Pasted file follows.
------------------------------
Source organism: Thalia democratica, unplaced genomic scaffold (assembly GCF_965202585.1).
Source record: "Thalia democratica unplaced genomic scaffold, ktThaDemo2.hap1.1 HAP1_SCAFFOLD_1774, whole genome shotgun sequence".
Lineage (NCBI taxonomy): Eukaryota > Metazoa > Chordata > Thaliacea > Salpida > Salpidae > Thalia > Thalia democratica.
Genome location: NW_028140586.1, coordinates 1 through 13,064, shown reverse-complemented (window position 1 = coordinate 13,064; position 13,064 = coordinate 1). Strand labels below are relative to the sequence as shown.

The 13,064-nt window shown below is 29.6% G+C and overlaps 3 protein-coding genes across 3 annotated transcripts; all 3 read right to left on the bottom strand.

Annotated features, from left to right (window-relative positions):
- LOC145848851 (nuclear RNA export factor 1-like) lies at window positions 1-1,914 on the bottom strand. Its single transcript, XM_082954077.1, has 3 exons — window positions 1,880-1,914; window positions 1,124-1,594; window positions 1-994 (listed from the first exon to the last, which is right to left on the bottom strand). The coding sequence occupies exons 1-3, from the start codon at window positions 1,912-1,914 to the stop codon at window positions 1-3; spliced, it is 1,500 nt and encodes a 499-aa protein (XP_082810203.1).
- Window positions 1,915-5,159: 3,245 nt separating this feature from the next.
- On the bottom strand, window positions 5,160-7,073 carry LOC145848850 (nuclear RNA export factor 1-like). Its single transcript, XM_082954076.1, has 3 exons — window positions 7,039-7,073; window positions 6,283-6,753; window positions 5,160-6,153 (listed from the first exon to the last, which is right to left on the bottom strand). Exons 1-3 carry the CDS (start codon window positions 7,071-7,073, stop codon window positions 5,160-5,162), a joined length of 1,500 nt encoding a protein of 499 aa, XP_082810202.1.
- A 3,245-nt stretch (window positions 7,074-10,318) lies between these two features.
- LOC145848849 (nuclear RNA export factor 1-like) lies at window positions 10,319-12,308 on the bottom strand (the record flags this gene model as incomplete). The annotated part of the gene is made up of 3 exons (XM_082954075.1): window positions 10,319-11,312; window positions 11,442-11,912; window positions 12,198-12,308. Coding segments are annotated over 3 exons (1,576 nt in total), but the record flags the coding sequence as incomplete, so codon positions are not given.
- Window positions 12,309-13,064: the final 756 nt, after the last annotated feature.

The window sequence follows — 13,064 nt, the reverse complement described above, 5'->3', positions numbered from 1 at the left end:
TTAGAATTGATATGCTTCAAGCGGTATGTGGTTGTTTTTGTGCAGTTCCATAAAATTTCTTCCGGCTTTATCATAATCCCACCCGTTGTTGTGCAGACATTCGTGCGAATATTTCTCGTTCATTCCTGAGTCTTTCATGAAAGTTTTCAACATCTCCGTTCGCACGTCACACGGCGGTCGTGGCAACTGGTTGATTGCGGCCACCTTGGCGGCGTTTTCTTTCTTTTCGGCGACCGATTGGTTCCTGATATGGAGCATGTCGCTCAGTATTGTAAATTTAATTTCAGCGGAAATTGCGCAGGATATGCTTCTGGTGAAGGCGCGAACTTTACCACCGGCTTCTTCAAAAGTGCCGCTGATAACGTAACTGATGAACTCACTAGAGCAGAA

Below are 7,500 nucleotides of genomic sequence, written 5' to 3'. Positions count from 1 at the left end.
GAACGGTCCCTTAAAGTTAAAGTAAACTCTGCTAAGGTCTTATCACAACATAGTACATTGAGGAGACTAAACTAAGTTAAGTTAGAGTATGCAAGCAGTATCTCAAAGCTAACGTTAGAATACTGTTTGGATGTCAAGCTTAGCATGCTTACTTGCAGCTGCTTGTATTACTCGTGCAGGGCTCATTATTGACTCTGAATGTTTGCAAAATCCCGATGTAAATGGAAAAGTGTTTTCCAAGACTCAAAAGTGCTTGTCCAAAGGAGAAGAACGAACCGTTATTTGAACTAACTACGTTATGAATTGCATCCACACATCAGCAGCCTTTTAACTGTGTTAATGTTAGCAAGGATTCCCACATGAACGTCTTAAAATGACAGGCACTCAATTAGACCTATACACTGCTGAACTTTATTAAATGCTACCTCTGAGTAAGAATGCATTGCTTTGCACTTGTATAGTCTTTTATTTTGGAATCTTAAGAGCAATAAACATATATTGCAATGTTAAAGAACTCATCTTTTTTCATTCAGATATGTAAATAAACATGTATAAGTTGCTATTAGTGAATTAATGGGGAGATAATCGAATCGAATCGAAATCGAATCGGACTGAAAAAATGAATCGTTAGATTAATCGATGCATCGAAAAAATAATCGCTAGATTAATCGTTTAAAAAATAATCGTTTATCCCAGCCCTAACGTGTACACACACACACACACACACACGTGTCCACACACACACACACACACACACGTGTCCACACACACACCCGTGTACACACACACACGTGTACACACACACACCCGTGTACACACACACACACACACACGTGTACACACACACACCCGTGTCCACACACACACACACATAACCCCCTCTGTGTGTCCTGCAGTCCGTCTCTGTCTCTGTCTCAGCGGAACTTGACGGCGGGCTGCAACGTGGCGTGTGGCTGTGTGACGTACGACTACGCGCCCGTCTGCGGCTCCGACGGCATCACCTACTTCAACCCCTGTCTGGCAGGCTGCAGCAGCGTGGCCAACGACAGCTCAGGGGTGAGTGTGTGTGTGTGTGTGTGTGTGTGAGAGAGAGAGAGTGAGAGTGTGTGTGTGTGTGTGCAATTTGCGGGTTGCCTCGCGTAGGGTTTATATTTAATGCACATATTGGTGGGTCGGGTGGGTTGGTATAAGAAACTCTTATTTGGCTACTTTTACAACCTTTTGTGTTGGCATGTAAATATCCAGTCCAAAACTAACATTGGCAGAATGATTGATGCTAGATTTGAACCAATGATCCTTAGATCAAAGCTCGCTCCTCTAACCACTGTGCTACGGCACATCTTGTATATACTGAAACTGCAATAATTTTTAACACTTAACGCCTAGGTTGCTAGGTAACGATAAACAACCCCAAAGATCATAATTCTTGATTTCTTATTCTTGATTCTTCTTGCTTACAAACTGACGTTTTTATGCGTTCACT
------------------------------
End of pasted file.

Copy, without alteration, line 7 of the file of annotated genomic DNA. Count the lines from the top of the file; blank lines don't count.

- LOC145848851 (nuclear RNA export factor 1-like) lies at window positions 1-1,914 on the bottom strand. Its single transcript, XM_082954077.1, has 3 exons — window positions 1,880-1,914; window positions 1,124-1,594; window positions 1-994 (listed from the first exon to the last, which is right to left on the bottom strand). The coding sequence occupies exons 1-3, from the start codon at window positions 1,912-1,914 to the stop codon at window positions 1-3; spliced, it is 1,500 nt and encodes a 499-aa protein (XP_082810203.1).